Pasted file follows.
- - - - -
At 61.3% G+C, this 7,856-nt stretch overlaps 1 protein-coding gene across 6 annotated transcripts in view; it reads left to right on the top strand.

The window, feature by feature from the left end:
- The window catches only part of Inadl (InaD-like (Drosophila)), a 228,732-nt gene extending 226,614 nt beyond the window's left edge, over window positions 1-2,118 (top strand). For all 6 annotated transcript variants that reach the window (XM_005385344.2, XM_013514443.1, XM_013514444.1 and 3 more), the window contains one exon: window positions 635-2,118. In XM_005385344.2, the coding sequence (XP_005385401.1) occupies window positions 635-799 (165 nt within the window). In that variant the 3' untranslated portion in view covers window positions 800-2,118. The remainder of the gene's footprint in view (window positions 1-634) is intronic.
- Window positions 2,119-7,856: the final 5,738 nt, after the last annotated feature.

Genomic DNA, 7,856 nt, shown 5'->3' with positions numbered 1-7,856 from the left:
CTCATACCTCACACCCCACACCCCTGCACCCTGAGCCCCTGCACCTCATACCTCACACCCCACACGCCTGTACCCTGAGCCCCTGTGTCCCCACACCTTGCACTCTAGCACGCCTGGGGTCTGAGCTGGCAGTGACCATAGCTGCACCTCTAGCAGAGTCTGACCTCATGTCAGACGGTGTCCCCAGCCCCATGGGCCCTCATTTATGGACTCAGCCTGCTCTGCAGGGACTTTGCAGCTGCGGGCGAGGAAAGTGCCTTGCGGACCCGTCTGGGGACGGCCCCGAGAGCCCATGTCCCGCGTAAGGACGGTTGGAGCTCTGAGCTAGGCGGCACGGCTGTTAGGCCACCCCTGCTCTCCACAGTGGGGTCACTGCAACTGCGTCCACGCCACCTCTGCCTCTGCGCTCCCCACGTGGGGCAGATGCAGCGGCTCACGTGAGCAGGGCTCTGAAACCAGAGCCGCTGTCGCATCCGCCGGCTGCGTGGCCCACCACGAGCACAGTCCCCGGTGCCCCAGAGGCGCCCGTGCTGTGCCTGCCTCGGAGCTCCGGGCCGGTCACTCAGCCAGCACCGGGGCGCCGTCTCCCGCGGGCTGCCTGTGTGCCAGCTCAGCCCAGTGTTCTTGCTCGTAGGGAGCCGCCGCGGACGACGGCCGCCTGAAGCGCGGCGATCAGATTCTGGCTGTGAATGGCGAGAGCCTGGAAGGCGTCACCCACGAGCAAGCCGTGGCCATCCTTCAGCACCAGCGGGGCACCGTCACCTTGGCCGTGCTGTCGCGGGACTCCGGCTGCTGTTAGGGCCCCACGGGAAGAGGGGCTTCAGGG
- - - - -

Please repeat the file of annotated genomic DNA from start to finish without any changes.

At 61.3% G+C, this 7,856-nt stretch overlaps 1 protein-coding gene across 6 annotated transcripts in view; it reads left to right on the top strand.

The window, feature by feature from the left end:
- The window catches only part of Inadl (InaD-like (Drosophila)), a 228,732-nt gene extending 226,614 nt beyond the window's left edge, over window positions 1-2,118 (top strand). For all 6 annotated transcript variants that reach the window (XM_005385344.2, XM_013514443.1, XM_013514444.1 and 3 more), the window contains one exon: window positions 635-2,118. In XM_005385344.2, the coding sequence (XP_005385401.1) occupies window positions 635-799 (165 nt within the window). In that variant the 3' untranslated portion in view covers window positions 800-2,118. The remainder of the gene's footprint in view (window positions 1-634) is intronic.
- Window positions 2,119-7,856: the final 5,738 nt, after the last annotated feature.

Genomic DNA, 7,856 nt, shown 5'->3' with positions numbered 1-7,856 from the left:
CTCATACCTCACACCCCACACCCCTGCACCCTGAGCCCCTGCACCTCATACCTCACACCCCACACGCCTGTACCCTGAGCCCCTGTGTCCCCACACCTTGCACTCTAGCACGCCTGGGGTCTGAGCTGGCAGTGACCATAGCTGCACCTCTAGCAGAGTCTGACCTCATGTCAGACGGTGTCCCCAGCCCCATGGGCCCTCATTTATGGACTCAGCCTGCTCTGCAGGGACTTTGCAGCTGCGGGCGAGGAAAGTGCCTTGCGGACCCGTCTGGGGACGGCCCCGAGAGCCCATGTCCCGCGTAAGGACGGTTGGAGCTCTGAGCTAGGCGGCACGGCTGTTAGGCCACCCCTGCTCTCCACAGTGGGGTCACTGCAACTGCGTCCACGCCACCTCTGCCTCTGCGCTCCCCACGTGGGGCAGATGCAGCGGCTCACGTGAGCAGGGCTCTGAAACCAGAGCCGCTGTCGCATCCGCCGGCTGCGTGGCCCACCACGAGCACAGTCCCCGGTGCCCCAGAGGCGCCCGTGCTGTGCCTGCCTCGGAGCTCCGGGCCGGTCACTCAGCCAGCACCGGGGCGCCGTCTCCCGCGGGCTGCCTGTGTGCCAGCTCAGCCCAGTGTTCTTGCTCGTAGGGAGCCGCCGCGGACGACGGCCGCCTGAAGCGCGGCGATCAGATTCTGGCTGTGAATGGCGAGAGCCTGGAAGGCGTCACCCACGAGCAAGCCGTGGCCATCCTTCAGCACCAGCGGGGCACCGTCACCTTGGCCGTGCTGTCGCGGGACTCCGGCTGCTGTTAGGGCCCCACGGGAAGAGGGGCTTCAGGG